How do the banks here make so much money, yet don’t seem to make a cent? As Sabemos Digital points out, ‘Just in the first half of last year, Spanish banks made more than 11,000 million euros. .... So why do banks complain? Why do the regulators and analysts never lose an opportunity to worry that the sector's profitability is not enough?...’. The answer, apparently, is that the banks make 5% ‘return on equity’ or capital return – where a few years ago, before ‘la crisis’, they were taking 20%.

Deutsch Bank and Correos have fallen out. The Spanish Post Office, after seventeen years with Deutsch Bank, is breaking off the arrangement in March. They say they are seeking ‘a new banking partner’. Story at El País.

From something called Spanish Business Visas: ‘Good news for those who are in Spain and plan to stay. The gov't just came out with a change to the Entrepreneur Law procedure that allows entrepreneurs already in Spain to apply directly for a residency permit and get approved in about 4 weeks (no visa or separate submission of a business plan)...’. Here.

Along with other companies immersed in foreign adventures, the old guard at Spain’s Ibex 35 stock index – two mega-banks Banco Santander and BBVA, oil giant Repsol, telecommunications behemoth Telefonica, and utility Iberdrola, are in trouble. See why at Wolf Street.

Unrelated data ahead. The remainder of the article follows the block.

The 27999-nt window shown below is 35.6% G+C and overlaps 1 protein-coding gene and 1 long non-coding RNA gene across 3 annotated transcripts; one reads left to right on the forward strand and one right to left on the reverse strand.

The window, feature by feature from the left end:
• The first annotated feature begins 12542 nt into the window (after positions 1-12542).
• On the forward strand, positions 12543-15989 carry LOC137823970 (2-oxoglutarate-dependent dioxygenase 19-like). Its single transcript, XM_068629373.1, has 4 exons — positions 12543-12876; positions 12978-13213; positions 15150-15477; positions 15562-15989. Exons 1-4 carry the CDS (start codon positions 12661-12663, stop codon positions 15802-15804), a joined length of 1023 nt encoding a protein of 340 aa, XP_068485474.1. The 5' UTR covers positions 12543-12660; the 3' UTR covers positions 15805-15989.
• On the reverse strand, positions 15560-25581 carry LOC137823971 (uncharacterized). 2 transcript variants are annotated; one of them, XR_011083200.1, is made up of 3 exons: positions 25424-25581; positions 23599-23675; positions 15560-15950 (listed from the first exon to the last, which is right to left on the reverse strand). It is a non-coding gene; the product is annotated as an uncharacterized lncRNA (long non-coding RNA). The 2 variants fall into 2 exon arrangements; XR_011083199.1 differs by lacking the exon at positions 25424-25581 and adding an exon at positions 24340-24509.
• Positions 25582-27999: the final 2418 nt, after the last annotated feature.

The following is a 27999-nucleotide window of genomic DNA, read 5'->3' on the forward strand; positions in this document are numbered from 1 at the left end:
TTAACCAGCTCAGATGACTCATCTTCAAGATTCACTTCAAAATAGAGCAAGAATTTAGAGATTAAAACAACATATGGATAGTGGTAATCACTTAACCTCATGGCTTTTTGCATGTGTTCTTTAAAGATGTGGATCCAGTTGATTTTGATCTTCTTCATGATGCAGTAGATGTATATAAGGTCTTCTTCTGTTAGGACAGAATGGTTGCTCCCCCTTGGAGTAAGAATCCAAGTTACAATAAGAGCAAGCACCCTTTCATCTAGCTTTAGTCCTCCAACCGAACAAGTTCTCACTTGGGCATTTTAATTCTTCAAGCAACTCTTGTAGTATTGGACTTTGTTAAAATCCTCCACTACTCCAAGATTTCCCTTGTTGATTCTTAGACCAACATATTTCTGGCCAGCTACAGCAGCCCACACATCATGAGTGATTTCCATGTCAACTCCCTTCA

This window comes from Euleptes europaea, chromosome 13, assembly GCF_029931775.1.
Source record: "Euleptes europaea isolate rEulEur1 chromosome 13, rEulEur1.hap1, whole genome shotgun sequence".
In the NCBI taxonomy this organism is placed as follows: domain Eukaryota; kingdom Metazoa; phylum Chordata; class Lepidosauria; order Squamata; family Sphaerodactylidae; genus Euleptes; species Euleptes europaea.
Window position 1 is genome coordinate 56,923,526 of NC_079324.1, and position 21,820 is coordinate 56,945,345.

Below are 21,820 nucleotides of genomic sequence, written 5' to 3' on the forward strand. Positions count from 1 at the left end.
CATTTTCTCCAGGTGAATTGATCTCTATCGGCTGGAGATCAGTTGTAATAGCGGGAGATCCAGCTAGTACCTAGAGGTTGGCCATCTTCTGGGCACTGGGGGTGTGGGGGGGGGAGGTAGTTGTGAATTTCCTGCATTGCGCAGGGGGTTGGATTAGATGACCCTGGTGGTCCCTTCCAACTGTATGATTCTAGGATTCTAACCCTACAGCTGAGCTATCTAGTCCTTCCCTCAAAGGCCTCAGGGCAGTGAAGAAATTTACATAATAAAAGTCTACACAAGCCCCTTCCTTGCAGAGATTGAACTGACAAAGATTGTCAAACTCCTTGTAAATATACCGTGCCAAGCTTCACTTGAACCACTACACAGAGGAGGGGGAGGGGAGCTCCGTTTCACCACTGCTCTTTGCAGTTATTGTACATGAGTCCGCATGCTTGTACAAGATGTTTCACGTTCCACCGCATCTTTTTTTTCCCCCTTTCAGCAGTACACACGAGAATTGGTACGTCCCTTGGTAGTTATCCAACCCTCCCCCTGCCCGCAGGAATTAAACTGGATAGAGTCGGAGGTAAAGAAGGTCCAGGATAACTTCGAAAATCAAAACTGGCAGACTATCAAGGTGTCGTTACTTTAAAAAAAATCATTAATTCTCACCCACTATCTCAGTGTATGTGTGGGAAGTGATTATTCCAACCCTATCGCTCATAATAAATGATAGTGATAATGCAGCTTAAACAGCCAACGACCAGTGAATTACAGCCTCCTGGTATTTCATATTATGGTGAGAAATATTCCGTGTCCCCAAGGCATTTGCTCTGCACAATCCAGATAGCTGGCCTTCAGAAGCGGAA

Whoever wins, everyone loses... from Spanish Revolution: ‘The Spanish budget violates the rules. The European Commission was clear about this point. The new government must show more belt-tightening. "The head of the Eurogroup, the Dutch Social-democrat Jeroen Dijsselbloem, heads the hardliners in Europe: in favour of punishing Spain for weakness in its fiscal targets. "Spain has to make further reforms, but the real challenge of the next government is to resolve the deficit, "says Dijsselbloem.



Patxi López will become the Congressional Speaker in the Spanish Parliament. López, who is a well-respected PSOE politician, has the support of the PSOE, Ciudadanos and, perhaps a trifle unwillingly, the Partido Popular. El País in English notes that ‘...López, who was Basque premier between 2009 and 2012, had emerged as a potential consensus-building figure, who looked set to be able to bring together – if only momentarily – the parliamentary forces that emerged from the inconclusive general election on December 20...’.

In the opening of Parliament Wednesday with the swearing in of members, two deputies from Podemos were ‘thoroughly’ searched by the police. It’s just a precaution, said the Acting-minister for the Interior, Jorge Fernández Díaz airily... Story here.

Spanish voters living abroad had difficulties voting in the recent general elections. Indeed, only 4.7% of them managed to do so – despite their understandable hostility towards the state of the economy which obliged them to seek work elsewhere. A study here shows that their votes went principally to Podemos, and if these counted as a trend, they would have won 30 of Spain’s 52 provincial circumscriptions.